Healthcare in Canada is one of the most hotly debated topics in North America, especially as the debate continues on whether the USA would benefit from adopting a similar healthcare system to that which is in operation in Canada.
Canada offers all citizens and permanent residents universal public health insurance, which affords low-cost access to doctors and health practitioners. Unfortunately, expats with temporary residency in Canada are not eligible for the same benefits.
This insurance system, known as Medicare, allows individuals to seek treatment at both private and public healthcare facilities; though the overwhelming majority of hospitals, clinics and practices in Canada are, in fact, private. Furthermore, the system does not dictate which doctor or service provider an individual must use.
Despite many myths about the shortage of doctors in the country, the lack of spending, and the extent of the stifling bureaucracy, Canada upholds an exemplary standard of healthcare, and has the low infant mortality rates and the high life expectancy rates to prove it.
Thus, even if expats don’t qualify for Medicare, and are forced to take out a more expensive private health insurance plan, they can rest assured that they will certainly receive high-quality treatment administered by well-trained professionals.
Public healthcare in Canada
Medicare is based on the Health Act of 1984 and guarantees citizens and those with permanent residency in Canada comprehensive, universal and accessible care. The system is funded publicly by taxes, but doctors and hospitals run their own businesses privately – billing the government for services rendered.
Each province or territory defines what is and what is not covered by their particular health insurance plan, but, for the most part, the only things not covered are optometry, ambulance services, dentistry, home care, long-term care and outpatient prescription drugs. All core health services, such as acute hospital care and most physician services are covered. This affords expats and locals alike a fair opportunity to receive treatment at a universally high standard.
All things considered, the most pointed downfall of the system is the fact that waiting times can be long. Though emergency situations are addressed immediately, some individuals report waiting up to four weeks for a mere consultation and even up to six months for an important surgery.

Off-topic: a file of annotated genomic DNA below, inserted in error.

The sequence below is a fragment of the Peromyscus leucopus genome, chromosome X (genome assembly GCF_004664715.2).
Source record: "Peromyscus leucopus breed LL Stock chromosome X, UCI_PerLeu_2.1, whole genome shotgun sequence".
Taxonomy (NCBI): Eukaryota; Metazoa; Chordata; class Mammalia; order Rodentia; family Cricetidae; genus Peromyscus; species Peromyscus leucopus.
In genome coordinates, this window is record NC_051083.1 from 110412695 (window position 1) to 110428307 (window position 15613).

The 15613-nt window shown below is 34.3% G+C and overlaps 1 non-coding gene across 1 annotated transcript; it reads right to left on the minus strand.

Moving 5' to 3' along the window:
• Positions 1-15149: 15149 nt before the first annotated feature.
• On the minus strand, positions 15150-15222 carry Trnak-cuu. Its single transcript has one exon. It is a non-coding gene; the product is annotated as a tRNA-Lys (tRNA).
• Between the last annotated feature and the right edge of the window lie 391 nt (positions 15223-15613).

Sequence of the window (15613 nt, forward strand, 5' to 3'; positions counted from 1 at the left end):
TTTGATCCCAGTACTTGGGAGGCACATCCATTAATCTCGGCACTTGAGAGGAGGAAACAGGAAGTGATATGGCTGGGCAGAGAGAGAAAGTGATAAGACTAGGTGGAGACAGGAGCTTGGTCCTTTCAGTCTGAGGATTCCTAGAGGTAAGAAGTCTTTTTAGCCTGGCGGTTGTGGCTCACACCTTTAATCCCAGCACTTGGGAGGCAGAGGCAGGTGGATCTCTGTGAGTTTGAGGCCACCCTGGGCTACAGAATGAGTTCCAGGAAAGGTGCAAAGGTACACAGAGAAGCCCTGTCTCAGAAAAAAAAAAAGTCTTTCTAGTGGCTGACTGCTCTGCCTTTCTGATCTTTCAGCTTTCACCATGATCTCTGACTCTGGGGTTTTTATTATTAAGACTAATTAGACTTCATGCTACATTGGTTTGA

There is also a lack of general practitioners and many won’t take new patients, not to mention waiting lists are long for those who will. To make matters more frustrating, specialists demand a referral from a general practitioner before they will provide treatment.
Even in light of these setbacks, though, most Canadians and foreign residents are reportedly happy with the system.
Getting a health insurance card in Canada
Expats moving to Canada should make it a priority to apply for a medical card upon arrival. Application forms are available online, or even at local pharmacies, doctors' offices or hospitals. Identification in the form of a birth certificate or passport and confirmation of permanent residence or permanent resident card is required to complete the process.
Only once this documentation has been obtained can expats qualify to receive Medicare treatment of any kind. In most Canadian territories and provinces, each individual member of a family receives a unique personal identification number and accompanying card.
Insurance co-pays do vary across the provinces and territories in respect to each location’s political policies and distribution of wealth, but are incredibly cheap across the board. Do note that medical care offered in one province or territory may not be honoured in another, thus it is often recommended to purchase private health insurance if travelling across Canada.
In the interim, while expats are waiting for their health insurance card in Canada (a three-month waiting period is standard), it is recommended they take out private health insurance.
Private health insurance in Canada
Private health insurance in Canada is used by locals and residents as a way to supplement Medicare, and is used by temporary residents as a main source of cover.
Various packages are on offer, and expats will need to carefully evaluate their priorities to see which plan and service provider is most suitable.
Premiums do tend to be on the expensive side, and thus if relocating to Canada with a job offer in place, expats should negotiate private insurance as part of their employment package.
Pharmacies in Canada
Pharmacies can easily be found in all major Canadian cities. They can be located within drug stores, grocery stores and large department stores, as well as attached to hospitals and medical clinics.
Expats will find that they can get most prescription medicines at a pharmacy in Canada. However, as some medicines are expensive, it is best to keep the receipt in order to claim the cost from either Medicare or a private health insurer.
Emergency medical services in Canada
Emergency medical services in Canada are regulated by each individual province and, by law, must be provided to anyone in need.
In case of a medical emergency, an ambulance can be requested by dialling 911. Paramedics in Canada are highly trained and can provide an excellent level of service at the scene of an accident or emergency.